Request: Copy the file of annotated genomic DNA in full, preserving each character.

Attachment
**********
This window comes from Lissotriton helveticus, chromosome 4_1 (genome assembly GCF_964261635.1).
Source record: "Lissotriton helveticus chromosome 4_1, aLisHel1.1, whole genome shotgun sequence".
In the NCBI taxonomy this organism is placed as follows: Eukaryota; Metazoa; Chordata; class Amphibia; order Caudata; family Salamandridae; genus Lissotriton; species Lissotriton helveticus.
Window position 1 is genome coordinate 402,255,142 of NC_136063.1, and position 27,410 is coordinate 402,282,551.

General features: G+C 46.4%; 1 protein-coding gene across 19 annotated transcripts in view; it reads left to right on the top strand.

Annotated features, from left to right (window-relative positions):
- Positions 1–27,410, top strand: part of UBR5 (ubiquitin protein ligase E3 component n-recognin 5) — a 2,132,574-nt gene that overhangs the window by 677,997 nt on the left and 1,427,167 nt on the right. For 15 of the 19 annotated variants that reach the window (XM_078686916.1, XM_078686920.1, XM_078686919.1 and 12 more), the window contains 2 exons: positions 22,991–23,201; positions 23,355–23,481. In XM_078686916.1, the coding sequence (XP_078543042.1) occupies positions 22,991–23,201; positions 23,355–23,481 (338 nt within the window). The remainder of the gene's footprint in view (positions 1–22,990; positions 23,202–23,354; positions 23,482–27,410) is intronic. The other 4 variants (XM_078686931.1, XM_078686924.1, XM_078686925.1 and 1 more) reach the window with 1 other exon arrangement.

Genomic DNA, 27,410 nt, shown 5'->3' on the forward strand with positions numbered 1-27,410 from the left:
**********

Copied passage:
This window comes from Lissotriton helveticus, chromosome 4_1 (genome assembly GCF_964261635.1).
Source record: "Lissotriton helveticus chromosome 4_1, aLisHel1.1, whole genome shotgun sequence".
In the NCBI taxonomy this organism is placed as follows: Eukaryota; Metazoa; Chordata; class Amphibia; order Caudata; family Salamandridae; genus Lissotriton; species Lissotriton helveticus.
Window position 1 is genome coordinate 402,255,142 of NC_136063.1, and position 27,410 is coordinate 402,282,551.

General features: G+C 46.4%; 1 protein-coding gene across 19 annotated transcripts in view; it reads left to right on the top strand.

Annotated features, from left to right (window-relative positions):
- Positions 1–27,410, top strand: part of UBR5 (ubiquitin protein ligase E3 component n-recognin 5) — a 2,132,574-nt gene that overhangs the window by 677,997 nt on the left and 1,427,167 nt on the right. For 15 of the 19 annotated variants that reach the window (XM_078686916.1, XM_078686920.1, XM_078686919.1 and 12 more), the window contains 2 exons: positions 22,991–23,201; positions 23,355–23,481. In XM_078686916.1, the coding sequence (XP_078543042.1) occupies positions 22,991–23,201; positions 23,355–23,481 (338 nt within the window). The remainder of the gene's footprint in view (positions 1–22,990; positions 23,202–23,354; positions 23,482–27,410) is intronic. The other 4 variants (XM_078686931.1, XM_078686924.1, XM_078686925.1 and 1 more) reach the window with 1 other exon arrangement.

Genomic DNA, 27,410 nt, shown 5'->3' on the forward strand with positions numbered 1-27,410 from the left: